Continuing his catechesis at the Wednesday General Audience on the meaning and value of old age, Pope Francis turned his attention to the special vocation of the elderly to hand on to new generations their personal experience of the Church’s faith.

The Holy Father told those present in the Paul VI Hall, that, at the end of the exodus, the aged Moses hands down in a magnificent song his own long experience of faith in the Lord who remains ever faithful to his promises.

He explained that the “Song of Moses” is also “the memory of the history lived with God, of the adventures of the people formed from faith in the God of Abraham, Isaac and Jacob.”

“Moses also remembers the bitterness and disappointments of God Himself: His faithfulness continually put to the test by the infidelities of His people,” said the Pope.

Person-to-person testimony

He noted that even at one hundred and twenty years old, Moses possessed a clarity which enabled him “to pass on the legacy of his long experience of life and faith.”

Nowadays, commented Pope Francis, the Church’s efforts to evangelize, and transmit the faith takes place with the aid of books, films and other resources. Yet, he added, nothing can replace the direct person-to-person storytelling of a life-long experience of closeness to God in faith.

“An older person, one who has lived a long time, and receives the gift of a lucid and passionate testimony of his history, is an irreplaceable blessing.”

In a personal testimony, Pope Francis recalled learning about his abhorrence and anger at war from his grandfather, who fought on the Piave in 1914.

“He passed on this anger to me,” recalled the Pope, “because he told me about the suffering of a war. And you don’t learn that in books or in other ways… you learn it this way, passing it on from grandparents to grandchildren.”

He went on to say that “today, unfortunately, this is not the case and we think that grandparents are discarded material: no! No! They are the living memory of a people, and young people and children need to hear from their grandparents.”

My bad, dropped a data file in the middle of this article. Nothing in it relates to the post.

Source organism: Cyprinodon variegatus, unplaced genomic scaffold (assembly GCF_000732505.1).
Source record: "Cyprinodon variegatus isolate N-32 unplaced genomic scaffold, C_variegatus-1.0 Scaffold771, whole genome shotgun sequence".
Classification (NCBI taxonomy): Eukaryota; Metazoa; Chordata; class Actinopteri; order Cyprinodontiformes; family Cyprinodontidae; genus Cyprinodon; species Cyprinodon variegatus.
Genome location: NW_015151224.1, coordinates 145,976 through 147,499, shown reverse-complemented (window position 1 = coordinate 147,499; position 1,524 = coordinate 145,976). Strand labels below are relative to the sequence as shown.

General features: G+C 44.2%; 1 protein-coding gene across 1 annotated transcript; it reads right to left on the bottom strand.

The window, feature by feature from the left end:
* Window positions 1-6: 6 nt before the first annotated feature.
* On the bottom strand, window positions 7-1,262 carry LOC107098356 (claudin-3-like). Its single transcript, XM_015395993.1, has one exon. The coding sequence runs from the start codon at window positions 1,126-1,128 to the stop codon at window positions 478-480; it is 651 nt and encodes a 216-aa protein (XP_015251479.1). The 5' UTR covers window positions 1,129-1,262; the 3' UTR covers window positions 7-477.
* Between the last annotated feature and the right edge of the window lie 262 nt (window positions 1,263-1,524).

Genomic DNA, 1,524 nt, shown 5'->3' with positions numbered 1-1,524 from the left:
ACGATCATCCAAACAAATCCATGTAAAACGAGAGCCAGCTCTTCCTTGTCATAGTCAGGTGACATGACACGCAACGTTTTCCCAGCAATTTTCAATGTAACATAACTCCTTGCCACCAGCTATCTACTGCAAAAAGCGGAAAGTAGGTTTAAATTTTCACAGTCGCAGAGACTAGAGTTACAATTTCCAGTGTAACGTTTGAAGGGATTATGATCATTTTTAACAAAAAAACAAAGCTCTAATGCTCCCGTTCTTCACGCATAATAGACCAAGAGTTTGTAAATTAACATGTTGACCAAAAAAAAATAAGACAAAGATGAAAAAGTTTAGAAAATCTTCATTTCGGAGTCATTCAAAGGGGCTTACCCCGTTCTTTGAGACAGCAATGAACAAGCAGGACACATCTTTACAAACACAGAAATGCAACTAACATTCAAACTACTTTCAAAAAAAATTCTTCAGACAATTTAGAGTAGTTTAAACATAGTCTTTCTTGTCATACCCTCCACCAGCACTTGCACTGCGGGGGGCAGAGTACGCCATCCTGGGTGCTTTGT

Wisdom of the elderly

“In our culture, which is so ‘politically correct,’ he noted, “this path seems to be hindered in many ways.”

Therefore, the Pope added, we greatly need the wisdom and experience of the elderly to help new generations know the Church from the inside, to live lives of fidelity to God’s word, to persevere in hope amid trials, and to show compassionate love for all our brothers and sisters.

Look to the Gospels

Pope Francis lamented that what is often lacking today, “is a knowledge of the Church that comes from listening to and witnessing the real history of the faith and the life of the Church community, from the beginning to the present day.

“As children we learn the Word of God in catechism classes; but as young people we ‘learn’ the Church in classrooms and in the global information media,” he said

Looking to the Gospels, the Pope described how they “honestly tell the blessed story of Jesus without hiding the mistakes, misunderstandings, and even betrayals of the disciples.”

“This is the gift of memory that the ‘elders’ of the Church pass on, right from the beginning, passing it on “from hand to hand” to the generation that follows.”

Valuing the elderly

In conclusion, the Pope said, “the narration of the history of faith should be like the Canticle of Moses, like the testimony of the Gospels and the Acts of the Apostles.”

In other words, he continued, “a story capable of recalling God’s blessings with emotion and our failings with sincerity.

Finally, Pope Francis encouraged the faithful to value the precious vocation that is the elderly as we cherish the gifts of the past and look forward to the fulfilment of God’s promises in the coming of his Kingdom.

ENDS